So you want to take out a car loan but don't have a credit history. No, it's not an ideal situation to be in, but it's not a hopeless one either. All it means is that to get that loan, you'll have to adopt a bit of a different approach than one would typically take.
Every financing situation is different, and there's no guarantee that any single method will get the job done. But among the following list, there's likely to be a few options that will at least get you one step closer to securing a car loan when you have no credit to lean on. (And if that is the case, get on top of it immediately and start building up your credit!!!)
Credit is the primary means through which lenders assess potential borrowers, but it's not the only way of screening someone. Chances are you have several other relevant forms of documentation that could make someone feel better about lending to you.
Bank statements are a good place to start. Being in good standing with your bank says a lot about you.
Then you'll want to gather evidence of any significant payments you've made in the past. This could include bills of any kind, student loan payments, etc.
Finally, bring in something that demonstrates job stability. Even if you're in between jobs or working part-time only, anything you can show off that conveys stability at various points in your employment history will still be useful.
The past is the past. If you've made some dumb financial moves along the way, there's no changing that. If anything, the fact that you have no credit mitigates the extent to which your past can be used against you.
Still, just as you can make yourself out to look good without credit, you can just as easily make yourself out to look like a bad borrower if you aren't responsible with your money. In the months leading up to the loan application, make sure your ledger is squeaky clean. Pay your bills on time, keep your income steady, and don't blow huge amounts of money on questionable things.
What if I told you there was a way to hastily increase the amount of credit available to you even if you had never before had an ounce of credit in your life?
Surprise, there is! By becoming an authorized user on someone else's credit card, you get full access to spending privileges. It's not suddenly a card that's in your name, but some of the credit will rub off on you and factor into your financial standing.
Because this requires the consent of another individual, it might not be available to everybody. But if there's a viable opportunity for you to become an authorized user, you should jump on it!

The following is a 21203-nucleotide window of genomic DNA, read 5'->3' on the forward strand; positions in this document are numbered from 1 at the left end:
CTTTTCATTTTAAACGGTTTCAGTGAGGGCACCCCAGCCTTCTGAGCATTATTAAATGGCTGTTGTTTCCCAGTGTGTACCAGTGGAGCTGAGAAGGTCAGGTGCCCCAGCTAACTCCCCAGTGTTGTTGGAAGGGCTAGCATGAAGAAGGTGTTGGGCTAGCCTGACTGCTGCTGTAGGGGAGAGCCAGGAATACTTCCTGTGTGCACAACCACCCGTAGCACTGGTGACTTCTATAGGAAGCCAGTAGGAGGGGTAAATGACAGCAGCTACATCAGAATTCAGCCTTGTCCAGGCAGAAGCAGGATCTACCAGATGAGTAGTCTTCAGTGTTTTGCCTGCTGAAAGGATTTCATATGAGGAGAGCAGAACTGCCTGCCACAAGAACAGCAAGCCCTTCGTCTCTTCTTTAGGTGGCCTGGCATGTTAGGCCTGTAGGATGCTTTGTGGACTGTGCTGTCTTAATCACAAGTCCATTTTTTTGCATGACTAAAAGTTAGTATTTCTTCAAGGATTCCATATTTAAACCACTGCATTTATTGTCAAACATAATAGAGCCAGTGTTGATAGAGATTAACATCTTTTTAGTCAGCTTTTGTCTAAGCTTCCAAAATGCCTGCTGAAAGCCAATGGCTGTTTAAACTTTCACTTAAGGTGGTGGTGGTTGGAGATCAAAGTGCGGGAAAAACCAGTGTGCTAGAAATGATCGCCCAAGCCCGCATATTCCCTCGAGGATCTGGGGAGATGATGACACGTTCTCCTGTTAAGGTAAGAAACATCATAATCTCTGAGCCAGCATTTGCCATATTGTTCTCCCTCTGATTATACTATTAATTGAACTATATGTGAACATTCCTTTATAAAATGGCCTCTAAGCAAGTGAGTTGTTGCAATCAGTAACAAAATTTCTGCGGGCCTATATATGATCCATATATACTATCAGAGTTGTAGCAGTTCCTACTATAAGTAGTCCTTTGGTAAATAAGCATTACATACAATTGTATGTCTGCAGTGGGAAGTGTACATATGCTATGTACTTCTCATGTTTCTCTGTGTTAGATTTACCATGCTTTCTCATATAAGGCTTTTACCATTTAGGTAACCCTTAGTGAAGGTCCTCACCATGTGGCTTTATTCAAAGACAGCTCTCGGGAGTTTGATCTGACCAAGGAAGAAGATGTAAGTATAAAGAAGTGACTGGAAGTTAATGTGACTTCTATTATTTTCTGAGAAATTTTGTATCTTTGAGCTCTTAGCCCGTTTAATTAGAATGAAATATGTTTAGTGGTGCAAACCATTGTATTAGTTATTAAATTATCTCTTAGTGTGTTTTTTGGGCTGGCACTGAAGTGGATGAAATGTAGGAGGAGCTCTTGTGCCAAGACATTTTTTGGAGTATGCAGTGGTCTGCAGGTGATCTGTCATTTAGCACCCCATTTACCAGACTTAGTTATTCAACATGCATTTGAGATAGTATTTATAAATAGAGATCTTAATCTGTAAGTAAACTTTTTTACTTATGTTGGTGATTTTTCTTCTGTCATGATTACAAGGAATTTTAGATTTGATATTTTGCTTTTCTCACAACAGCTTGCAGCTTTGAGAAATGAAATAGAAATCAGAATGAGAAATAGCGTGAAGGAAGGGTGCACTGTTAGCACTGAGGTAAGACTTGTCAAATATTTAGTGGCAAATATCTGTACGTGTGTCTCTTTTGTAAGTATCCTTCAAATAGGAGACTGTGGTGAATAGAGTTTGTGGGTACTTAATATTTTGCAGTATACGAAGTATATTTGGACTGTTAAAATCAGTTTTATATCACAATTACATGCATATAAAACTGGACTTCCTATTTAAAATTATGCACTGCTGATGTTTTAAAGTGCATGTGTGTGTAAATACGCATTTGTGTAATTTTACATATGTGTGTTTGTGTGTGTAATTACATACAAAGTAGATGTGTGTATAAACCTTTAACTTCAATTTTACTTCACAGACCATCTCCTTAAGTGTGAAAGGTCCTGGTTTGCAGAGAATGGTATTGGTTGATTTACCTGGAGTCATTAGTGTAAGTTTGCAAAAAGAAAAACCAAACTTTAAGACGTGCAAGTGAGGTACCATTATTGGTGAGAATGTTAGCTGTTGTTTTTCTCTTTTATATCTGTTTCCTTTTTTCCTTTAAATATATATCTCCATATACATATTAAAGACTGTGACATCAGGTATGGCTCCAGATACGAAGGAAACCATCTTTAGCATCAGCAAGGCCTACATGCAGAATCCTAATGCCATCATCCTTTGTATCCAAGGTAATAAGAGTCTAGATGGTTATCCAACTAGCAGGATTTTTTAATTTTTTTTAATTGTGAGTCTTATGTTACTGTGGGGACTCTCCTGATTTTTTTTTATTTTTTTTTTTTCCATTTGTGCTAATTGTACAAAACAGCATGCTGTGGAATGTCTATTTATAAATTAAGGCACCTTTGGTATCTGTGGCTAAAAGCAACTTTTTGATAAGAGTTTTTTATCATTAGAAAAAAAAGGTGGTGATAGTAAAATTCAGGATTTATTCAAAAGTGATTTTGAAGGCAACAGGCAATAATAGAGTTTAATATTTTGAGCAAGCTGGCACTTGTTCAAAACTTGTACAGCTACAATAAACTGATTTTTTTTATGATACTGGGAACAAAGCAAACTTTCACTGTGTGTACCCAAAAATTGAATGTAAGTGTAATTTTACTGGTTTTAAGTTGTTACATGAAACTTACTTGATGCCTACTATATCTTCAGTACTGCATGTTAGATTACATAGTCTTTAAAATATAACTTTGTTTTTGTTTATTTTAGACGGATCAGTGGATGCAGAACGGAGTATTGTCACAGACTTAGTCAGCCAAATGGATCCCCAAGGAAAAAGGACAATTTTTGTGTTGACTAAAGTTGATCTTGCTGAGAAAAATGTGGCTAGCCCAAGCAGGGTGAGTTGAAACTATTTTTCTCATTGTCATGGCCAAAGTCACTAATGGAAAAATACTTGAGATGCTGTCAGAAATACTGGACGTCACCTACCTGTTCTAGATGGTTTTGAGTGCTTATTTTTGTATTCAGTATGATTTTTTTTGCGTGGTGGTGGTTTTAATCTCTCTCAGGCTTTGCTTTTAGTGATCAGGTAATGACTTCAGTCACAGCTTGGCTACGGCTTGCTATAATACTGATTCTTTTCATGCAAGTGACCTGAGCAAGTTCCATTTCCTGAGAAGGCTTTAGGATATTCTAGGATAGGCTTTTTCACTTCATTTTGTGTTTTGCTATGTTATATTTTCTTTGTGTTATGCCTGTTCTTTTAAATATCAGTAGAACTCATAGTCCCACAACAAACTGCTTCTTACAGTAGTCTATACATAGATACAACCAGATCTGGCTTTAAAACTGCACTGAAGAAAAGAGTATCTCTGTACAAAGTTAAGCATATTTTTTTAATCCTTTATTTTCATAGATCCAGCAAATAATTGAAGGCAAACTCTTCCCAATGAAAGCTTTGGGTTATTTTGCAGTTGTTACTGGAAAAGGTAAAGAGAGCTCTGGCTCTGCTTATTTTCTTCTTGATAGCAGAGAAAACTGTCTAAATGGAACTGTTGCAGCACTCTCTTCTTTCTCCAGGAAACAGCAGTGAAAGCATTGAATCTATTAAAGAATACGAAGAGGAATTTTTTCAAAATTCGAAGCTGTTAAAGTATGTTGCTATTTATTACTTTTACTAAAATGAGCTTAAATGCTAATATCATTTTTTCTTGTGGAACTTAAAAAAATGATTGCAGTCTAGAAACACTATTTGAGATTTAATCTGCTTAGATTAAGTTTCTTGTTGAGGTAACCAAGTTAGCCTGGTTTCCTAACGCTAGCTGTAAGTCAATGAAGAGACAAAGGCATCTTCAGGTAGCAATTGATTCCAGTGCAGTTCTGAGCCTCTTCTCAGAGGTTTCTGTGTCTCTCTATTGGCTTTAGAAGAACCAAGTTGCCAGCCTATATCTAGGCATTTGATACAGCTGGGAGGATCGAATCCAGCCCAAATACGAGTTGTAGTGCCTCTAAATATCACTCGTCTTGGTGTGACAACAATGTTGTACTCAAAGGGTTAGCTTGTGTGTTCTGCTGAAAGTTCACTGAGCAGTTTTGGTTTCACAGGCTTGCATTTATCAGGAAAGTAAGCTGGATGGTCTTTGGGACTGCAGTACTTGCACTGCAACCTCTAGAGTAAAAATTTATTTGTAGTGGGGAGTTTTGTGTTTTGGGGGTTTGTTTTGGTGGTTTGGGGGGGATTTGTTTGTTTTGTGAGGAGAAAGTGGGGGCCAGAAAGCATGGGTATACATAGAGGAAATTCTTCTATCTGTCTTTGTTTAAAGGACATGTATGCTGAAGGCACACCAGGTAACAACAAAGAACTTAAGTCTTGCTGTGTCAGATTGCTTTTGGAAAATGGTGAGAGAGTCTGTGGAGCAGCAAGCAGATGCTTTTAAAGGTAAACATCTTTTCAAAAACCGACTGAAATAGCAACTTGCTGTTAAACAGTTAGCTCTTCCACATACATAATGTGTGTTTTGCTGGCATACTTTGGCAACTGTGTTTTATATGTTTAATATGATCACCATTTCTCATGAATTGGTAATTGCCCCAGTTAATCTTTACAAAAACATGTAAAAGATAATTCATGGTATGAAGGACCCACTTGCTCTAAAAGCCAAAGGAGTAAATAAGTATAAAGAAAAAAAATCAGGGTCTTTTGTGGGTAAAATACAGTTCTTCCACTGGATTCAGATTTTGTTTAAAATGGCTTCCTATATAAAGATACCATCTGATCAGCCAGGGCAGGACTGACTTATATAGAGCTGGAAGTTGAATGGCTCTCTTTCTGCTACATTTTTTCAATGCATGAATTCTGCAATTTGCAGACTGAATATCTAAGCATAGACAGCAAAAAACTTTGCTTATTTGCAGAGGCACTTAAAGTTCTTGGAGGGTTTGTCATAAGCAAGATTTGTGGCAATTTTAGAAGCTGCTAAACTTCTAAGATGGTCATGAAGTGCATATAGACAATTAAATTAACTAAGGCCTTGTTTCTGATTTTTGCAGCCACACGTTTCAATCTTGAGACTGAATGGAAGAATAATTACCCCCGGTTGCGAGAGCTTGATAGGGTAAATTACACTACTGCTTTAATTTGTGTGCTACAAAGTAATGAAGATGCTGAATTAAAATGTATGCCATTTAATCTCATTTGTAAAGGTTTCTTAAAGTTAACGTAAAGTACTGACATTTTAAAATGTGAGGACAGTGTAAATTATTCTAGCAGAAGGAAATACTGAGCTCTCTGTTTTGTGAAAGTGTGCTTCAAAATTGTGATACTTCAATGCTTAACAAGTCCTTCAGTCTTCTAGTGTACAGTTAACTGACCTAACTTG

Some lenders simply won't ever be willing to do business with someone who has no credit. However, many of them could probably be swayed by the presence of a co-signer.
Co-signers are individuals who sign on to provide payments in the event that the borrower is unable to make them. Like becoming an authorized user, it's a huge commitment and not one that you should take on unless you feel reasonably confident that you won't be failing your co-signer by doing so.
As much as it's possible to get that loan without any type of real credit history, it's a lot easier when you do have a precedent to point to. Two ways of creating that precedent are to apply for either a secured credit card or a credit-builder loan.
The former is simply a credit card that is secured by a deposit or some other form of collateral. Whoever issues the card will be taking a bit of a risk by approving someone who has no history of paying anything back (this doesn't apply to young adults who are just beginning to pay for things independently), so the secured factor gives the issuer a safety net.
A credit-builder loan is typically small and designed so that it can be paid off in a relatively short period and used to establish credit in a hurry. Credit-builder loans don't always need to be secured, but just like with any loan, there are penalties for late payments, and abusing the terms of the loan will only serve to have the opposite effect that was intended.
Money talks. So why not just let it do the talking when you enter car loan negotiations?
Regardless of whether or not there's credit attached to your name, you'll be able to demonstrate some degree of dependability if you can offer up a large sum of money up front. Save up whatever you can and be ready to lay it on the line for whoever is considering financing you.